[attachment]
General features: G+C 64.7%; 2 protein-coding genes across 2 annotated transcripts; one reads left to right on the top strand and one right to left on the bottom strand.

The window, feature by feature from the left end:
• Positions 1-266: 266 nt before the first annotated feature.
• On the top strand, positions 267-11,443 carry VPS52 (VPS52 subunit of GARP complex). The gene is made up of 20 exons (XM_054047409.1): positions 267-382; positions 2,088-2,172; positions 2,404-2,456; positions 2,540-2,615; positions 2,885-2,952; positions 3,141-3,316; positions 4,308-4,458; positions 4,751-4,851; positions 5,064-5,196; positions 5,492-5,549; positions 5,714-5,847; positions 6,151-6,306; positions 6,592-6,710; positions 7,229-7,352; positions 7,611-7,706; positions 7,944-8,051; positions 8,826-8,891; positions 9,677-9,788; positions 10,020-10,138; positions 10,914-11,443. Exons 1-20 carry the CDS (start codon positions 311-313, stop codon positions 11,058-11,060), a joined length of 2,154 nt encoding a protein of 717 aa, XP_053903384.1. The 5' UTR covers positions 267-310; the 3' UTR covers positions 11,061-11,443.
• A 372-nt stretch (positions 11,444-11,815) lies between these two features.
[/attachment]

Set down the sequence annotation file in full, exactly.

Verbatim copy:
General features: G+C 64.7%; 2 protein-coding genes across 2 annotated transcripts; one reads left to right on the top strand and one right to left on the bottom strand.

The window, feature by feature from the left end:
• Positions 1-266: 266 nt before the first annotated feature.
• On the top strand, positions 267-11,443 carry VPS52 (VPS52 subunit of GARP complex). The gene is made up of 20 exons (XM_054047409.1): positions 267-382; positions 2,088-2,172; positions 2,404-2,456; positions 2,540-2,615; positions 2,885-2,952; positions 3,141-3,316; positions 4,308-4,458; positions 4,751-4,851; positions 5,064-5,196; positions 5,492-5,549; positions 5,714-5,847; positions 6,151-6,306; positions 6,592-6,710; positions 7,229-7,352; positions 7,611-7,706; positions 7,944-8,051; positions 8,826-8,891; positions 9,677-9,788; positions 10,020-10,138; positions 10,914-11,443. Exons 1-20 carry the CDS (start codon positions 311-313, stop codon positions 11,058-11,060), a joined length of 2,154 nt encoding a protein of 717 aa, XP_053903384.1. The 5' UTR covers positions 267-310; the 3' UTR covers positions 11,061-11,443.
• A 372-nt stretch (positions 11,444-11,815) lies between these two features.